We are just beginning to see the real-world consequences of this rule take shape. Firms are starting to eliminate more affordable retirement account options in favor of fee-based plans that are out of reach for many families with lower incomes.
We don’t have to accept these consequences. We can pass legislation to fix the fiduciary mess while enhancing protections for retirement savers at the same time.
The proposal before us today will do just that. The Affordable Retirement Advice for Savers Act does not simply repeal the Obama administration’s fiduciary rule; it amends the Employee Retirement Income Security Act and the Internal Revenue Code to establish a statutory definition of “investment advice.”
Unlike the confusing, complicated and unworkable fiduciary rule, this clear standard would require retirement advisors to act in the best interests of their clients without causing millions of Americans to lose access to their trusted financial advisor, and without limiting the ability of small businesses to help their employees save for retirement.
In other words, this proposal achieves the Obama administration’s alleged goal of holding financial advisors accountable without undermining the retirement security of working families.
When the American people face a harmful rule that will have such a far-reaching, negative impact, we have a responsibility to do everything we can to stop it. We cannot stand idly by as a new rule threatens to weaken our nation’s retirement security at a time when so many families are struggling to save and invest. In 2015, the GAO found that 29 percent of Americans 55 and older have no retirement savings and no traditional pension. In fact, today, nearly 40 million working families haven’t saved a dime for retirement.
I hope members of both parties will do the right thing and support the Affordable Retirement Advice for Savers so we can strengthen retirement protections and empower more Americans to plan for the future they want.
Chairwoman Foxx Opening Statement: Hearing on “ESSA Implementation: Exploring State and Local Reform Efforts”
ESSA sought to achieve two specific goals for K-12 education: autonomy and accountability.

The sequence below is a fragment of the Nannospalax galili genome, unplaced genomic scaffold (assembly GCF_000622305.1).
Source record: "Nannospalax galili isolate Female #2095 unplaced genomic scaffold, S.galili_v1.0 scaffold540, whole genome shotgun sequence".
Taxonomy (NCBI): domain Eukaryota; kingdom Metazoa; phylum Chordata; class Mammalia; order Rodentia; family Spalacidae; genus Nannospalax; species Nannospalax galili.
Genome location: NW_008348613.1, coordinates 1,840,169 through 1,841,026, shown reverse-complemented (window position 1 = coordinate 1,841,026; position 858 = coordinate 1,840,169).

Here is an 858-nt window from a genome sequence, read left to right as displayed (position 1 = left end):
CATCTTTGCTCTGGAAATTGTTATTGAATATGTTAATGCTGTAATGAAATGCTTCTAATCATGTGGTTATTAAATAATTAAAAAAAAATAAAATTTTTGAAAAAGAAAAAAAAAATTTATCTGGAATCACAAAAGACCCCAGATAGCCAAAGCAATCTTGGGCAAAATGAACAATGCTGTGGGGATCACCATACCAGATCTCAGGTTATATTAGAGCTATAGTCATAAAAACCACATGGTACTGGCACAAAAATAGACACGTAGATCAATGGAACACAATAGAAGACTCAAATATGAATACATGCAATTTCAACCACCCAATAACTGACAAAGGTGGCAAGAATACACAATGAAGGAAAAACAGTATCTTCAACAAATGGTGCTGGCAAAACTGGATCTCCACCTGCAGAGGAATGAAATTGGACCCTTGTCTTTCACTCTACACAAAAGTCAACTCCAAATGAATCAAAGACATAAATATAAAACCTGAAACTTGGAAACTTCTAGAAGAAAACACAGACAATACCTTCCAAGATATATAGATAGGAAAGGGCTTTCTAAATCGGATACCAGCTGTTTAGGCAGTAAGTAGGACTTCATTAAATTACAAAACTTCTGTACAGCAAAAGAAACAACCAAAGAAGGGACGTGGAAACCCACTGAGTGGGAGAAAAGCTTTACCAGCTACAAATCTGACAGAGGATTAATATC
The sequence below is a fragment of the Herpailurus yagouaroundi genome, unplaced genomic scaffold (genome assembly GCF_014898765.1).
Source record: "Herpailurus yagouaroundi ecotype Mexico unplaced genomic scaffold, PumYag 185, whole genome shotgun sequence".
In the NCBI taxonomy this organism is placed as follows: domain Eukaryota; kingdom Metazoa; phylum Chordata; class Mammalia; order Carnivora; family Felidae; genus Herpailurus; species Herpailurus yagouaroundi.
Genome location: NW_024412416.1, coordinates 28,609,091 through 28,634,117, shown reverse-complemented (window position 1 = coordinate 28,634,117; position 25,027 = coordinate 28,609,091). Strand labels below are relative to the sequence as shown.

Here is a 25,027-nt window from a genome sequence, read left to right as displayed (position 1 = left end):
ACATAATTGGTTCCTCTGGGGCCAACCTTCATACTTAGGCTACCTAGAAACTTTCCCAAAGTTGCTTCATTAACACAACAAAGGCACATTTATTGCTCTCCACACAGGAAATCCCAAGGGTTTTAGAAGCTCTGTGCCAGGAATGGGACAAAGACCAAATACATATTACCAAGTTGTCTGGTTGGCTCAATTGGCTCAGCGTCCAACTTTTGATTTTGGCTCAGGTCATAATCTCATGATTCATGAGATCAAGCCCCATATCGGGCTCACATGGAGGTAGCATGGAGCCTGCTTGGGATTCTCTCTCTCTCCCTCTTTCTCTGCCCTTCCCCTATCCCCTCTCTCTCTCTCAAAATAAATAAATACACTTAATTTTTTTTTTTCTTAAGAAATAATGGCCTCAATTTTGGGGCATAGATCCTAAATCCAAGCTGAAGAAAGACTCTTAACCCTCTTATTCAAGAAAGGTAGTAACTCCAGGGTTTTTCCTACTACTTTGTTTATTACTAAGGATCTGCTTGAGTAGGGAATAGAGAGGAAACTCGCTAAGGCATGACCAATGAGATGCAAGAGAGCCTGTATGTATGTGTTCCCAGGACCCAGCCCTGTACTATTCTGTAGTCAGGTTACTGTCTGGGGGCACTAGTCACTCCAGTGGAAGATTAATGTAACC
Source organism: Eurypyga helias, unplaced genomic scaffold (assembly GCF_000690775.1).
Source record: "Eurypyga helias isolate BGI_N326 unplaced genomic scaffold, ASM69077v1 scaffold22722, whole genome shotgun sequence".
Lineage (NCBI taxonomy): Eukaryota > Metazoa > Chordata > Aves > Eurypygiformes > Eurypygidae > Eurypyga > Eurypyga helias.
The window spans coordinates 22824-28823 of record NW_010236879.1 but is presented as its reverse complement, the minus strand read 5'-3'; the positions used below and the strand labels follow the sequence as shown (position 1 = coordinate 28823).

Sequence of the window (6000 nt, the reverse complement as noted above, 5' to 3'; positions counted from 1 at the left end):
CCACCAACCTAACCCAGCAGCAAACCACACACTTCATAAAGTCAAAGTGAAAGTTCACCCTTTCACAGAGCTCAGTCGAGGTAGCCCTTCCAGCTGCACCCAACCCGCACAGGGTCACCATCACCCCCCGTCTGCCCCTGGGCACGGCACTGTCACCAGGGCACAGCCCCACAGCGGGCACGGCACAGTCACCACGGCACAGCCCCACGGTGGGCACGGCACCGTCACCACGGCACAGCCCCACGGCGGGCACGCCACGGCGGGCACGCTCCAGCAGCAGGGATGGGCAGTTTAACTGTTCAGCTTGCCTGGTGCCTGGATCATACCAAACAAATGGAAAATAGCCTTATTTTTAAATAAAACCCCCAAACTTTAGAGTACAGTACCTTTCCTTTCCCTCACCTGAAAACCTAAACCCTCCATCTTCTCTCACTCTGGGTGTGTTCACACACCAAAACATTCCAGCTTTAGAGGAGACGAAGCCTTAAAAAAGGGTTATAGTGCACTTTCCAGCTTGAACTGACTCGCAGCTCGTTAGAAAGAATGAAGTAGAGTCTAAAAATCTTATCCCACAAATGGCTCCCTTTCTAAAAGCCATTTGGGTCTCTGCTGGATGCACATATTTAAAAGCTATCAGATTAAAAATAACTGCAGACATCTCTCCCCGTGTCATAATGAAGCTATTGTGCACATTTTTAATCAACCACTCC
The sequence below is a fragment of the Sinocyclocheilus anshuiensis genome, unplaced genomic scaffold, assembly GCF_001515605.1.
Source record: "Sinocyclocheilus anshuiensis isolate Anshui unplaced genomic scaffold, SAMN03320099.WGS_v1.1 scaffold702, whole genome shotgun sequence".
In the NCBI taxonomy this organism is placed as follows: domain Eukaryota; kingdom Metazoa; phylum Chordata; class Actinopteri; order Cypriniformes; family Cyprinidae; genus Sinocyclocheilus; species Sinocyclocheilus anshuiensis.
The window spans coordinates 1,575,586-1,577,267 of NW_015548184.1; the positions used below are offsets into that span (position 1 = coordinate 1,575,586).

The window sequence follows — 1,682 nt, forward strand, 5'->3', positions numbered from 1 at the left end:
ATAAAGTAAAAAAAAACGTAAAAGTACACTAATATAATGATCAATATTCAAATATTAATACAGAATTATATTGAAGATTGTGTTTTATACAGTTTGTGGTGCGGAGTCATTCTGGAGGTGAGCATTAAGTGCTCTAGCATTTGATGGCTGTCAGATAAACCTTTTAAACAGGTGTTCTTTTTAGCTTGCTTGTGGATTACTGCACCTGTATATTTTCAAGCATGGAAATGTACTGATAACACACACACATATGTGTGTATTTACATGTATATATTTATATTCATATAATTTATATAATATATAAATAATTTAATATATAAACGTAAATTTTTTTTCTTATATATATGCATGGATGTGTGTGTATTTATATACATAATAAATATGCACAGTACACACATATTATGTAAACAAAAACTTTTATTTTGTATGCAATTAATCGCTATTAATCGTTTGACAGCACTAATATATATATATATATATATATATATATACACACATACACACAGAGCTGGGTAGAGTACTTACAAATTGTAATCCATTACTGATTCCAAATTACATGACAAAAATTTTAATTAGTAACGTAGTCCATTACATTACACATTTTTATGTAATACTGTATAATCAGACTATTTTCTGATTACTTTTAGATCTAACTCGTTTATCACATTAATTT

States and school districts were given new independence when creating a K-12 education program that works best for their own students, ending a “Washington knows best” approach to education.
Additionally, ESSA specifically prohibited the federal government from influencing states’ adoption of particular standards. It also repealed federal mandates for teacher performance and protected a state’s right to opt-out of federal education programs.
Part of ESSA’s goal for state and school district autonomy was to force Washington to remain at arm’s length from states and school districts when it comes to education, and rest assured that this committee will be watching to ensure Washington keeps its distance.
While states and school districts were given more autonomy in ESSA, the law maintains provisions ensuring parents have transparent information about school performance and states and districts can hold schools accountable for delivering a high-quality education to all students.
ESSA also included unprecedented restrictions on the Department of Education’s authority to take back the state and local flexibility guaranteed by the law.
ESSA has stripped away powers of the Department of Education, such as the ability of the Secretary of Education to legislate through executive fiat, or the ability of the Department’s bureaucrats to substitute their judgment for states’.
History made it clear that a top down approach to K-12 education did not serve students, teachers, parents, or the states well, and ESSA directly addressed those shortcomings.
Given the monumental shift in education policy represented by ESSA, it is important that we hear how implementation is progressing. We know the law will not fully take effect until the coming school year, and we will need time to assess its impact on schools and students. However, I look forward to hearing from today’s witnesses about the progress states, school districts, and the Department of Education are making.
This committee has been keeping a close eye on this implementation process. Last year, we held four hearings on implementation of ESSA. Today, we will continue our discussion on ESSA’s implementation.
ESSA was truly a change for K-12 education, and I do believe this bipartisan law delivers the proper balance of autonomy and accountability to parents and taxpayers, while ensuring a limited federal role.
This law has the ability to empower state and local leaders to change K-12 education for the better, and that is why it is of utmost importance to this committee.
By Chairwoman Virginia Foxx
Far too often in Washington, D.C., when you have a hammer, everything looks like a nail. That certainly seemed to be the mindset of government bureaucrats during the Obama administration.
In an attempt to solve a problem that didn’t exist, bureaucrats who have never owned a business or made a payroll distorted the definition of what it means to be an employer. It began with the National Labor Relations Board’s 2015 ruling in the Browning-Ferris Industries case, which dramatically expanded the joint employer standard. Then, the Obama administration took this radical policy a step further.